The Atlantic Ocean covers 20% of Earth and is the world's second largest ocean. It is mentioned by Herodotus in The Histories around 450 BCE as Atlantis thalassa where the name refers to "the sea beyond the Pillars of Heracles" (the entrance to the Mediterranean).
It was formed during the Jurassic Period. The first ocean to be crossed by an airplane was the Atlantic Ocean. The first woman to fly solo across the Atlantic Ocean (or any ocean) was Amelia Earhart, in 1928. It was also the first ocean to be crossed by a ship.
For me the Atlantic Ocean is the cool sea that bathes western Europe, the hot sea that refreshes west Africa, and the forceful sea that batters the eastern United States.
I think of the deepest blues of southern England, almost black on a grey day. I think of drizzle, and fuchsias growing in hedges in western Ireland. I think of the green port in Tema, Ghana, where The Borobudur Ship Expedition finished. I try to imagine what the ancients thought was ‘out there’ beyond the Pillars of Hercules. I think of the purest blue of the water in Cape Town with penguins on the beach.
And most importantly, I fondly think of where I started painting water. In 2001 my friend and I were camping at La Doñana National Park in Andalucia, Spain. Frightened of painting the water, I turned my back on the Atlantic and painted the sand dunes. Eventually I got up the courage to turn around and painted a few paintings with water in them. After a ridiculous bike wreck in Ronda that took me down a slope and through a gorse bush, I curtailed my cycling (I never was very good at it) and convalesced in a fishing village in Asturias where I spent each day for two months on the dock painting water.
Tema Harbour II [right] is about greens and violets, finely cut by delicate organic lines. Oil on linen, 34x18 inches, 2004.
Cape Town Waterfront III
Cape Town Waterfront III is study of reds punctuated by light blue at the bottom.
Isle of Mull
I began Isle of Mull with the desire to create something blue and orange. It is based on a boat in Tobermory, Isle of Mull, Scotland. After much imagining and sketching I created this image which evolved to include organic shapes punctured by sharp lines.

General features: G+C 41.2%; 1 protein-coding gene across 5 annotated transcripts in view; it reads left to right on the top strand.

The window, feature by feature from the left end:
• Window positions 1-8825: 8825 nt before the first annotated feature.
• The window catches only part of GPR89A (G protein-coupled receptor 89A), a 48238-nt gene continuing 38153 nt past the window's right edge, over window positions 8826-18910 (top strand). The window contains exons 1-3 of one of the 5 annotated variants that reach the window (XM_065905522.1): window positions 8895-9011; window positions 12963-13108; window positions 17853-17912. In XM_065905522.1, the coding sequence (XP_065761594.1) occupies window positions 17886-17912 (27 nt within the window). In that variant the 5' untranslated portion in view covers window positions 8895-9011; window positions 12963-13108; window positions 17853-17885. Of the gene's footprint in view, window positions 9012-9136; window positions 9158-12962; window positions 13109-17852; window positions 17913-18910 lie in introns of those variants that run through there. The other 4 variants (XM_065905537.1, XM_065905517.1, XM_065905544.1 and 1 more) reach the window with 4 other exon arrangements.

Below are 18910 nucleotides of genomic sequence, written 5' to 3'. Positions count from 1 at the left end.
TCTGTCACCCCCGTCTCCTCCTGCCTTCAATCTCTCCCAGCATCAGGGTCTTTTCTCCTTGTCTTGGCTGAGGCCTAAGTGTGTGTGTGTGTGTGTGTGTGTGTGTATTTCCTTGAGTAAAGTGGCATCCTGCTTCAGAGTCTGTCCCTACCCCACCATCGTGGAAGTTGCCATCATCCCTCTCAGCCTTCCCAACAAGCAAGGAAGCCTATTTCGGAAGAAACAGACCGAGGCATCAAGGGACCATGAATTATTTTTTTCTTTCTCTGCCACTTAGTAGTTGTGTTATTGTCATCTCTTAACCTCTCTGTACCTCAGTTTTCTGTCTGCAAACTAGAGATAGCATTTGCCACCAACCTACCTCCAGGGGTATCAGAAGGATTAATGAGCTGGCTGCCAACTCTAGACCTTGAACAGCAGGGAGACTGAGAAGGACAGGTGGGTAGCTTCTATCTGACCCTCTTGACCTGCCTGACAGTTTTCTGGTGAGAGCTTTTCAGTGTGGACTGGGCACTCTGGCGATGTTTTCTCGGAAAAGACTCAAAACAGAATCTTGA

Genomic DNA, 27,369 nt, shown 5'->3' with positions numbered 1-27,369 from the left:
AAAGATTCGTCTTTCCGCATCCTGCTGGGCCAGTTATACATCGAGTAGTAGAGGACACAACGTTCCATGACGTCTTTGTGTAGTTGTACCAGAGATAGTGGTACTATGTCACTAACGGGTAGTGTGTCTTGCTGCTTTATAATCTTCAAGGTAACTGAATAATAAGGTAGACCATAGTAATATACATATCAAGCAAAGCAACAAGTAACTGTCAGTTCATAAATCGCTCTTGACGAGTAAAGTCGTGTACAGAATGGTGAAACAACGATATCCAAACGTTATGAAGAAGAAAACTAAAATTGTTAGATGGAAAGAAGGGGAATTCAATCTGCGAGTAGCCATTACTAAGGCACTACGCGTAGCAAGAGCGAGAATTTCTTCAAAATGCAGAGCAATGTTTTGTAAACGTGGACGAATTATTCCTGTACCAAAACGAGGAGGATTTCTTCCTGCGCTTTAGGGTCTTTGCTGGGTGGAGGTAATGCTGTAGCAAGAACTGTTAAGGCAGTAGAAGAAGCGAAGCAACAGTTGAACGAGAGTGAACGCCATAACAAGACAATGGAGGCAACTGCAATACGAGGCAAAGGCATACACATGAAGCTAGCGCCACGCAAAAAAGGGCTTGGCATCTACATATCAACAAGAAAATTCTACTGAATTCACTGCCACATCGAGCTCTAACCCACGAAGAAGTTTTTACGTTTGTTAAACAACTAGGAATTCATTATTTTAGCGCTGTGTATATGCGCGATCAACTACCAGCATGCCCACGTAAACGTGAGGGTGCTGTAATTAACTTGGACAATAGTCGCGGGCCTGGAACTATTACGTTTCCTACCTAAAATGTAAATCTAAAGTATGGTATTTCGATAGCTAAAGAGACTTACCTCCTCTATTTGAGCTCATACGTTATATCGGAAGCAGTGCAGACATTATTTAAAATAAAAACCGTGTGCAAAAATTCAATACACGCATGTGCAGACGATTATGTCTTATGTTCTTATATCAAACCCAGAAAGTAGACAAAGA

Tema Harbour is about the color green.
Borobudur Reflection is a painting of the reflection of The Borobudur Ship in Cape Town, South Africa. This painting is about the shapes and the specific color of blue found in this part of the Atlantic Ocean.
In 2001 I found myself stuck on a beach at La Doñana National Park in Andalucia, Spain. I sat with my back to the Atlantic Ocean, painting sand dunes. Although the beach was spectacular I was terrified of painting the water. After 3 days of painting sand dunes, I turned around. I braced myself, “Okay, I can do this.” I sat there for an eternity. Finally, I created an itty bitty painting of the beach with one small triangle of water, Dunes II. My first “water” painting.
Credits, clockwise from top: Aguas Asturianas V, oil on linen painting by Danielle Eubank. In Aguas Asturianas V I am examining the effect that the width of an ocean has on us. When looking at an ocean, it always takes up our peripheral vision which is a unique quality of oceans; All photos of paintings by Danielle Eubank. Map © ontheworldmap.com
Water artist and ocean artist Danielle Eubank (尤淡瑤) is an award-winning, international abstract water painter and ocean painter. She has painted all of the oceans on the planet to raise awareness about the state of the oceans and climate change. She is a recipient of the Pollock-Krasner Foundation Grant. Her abstract oil paintings are modern and emotive.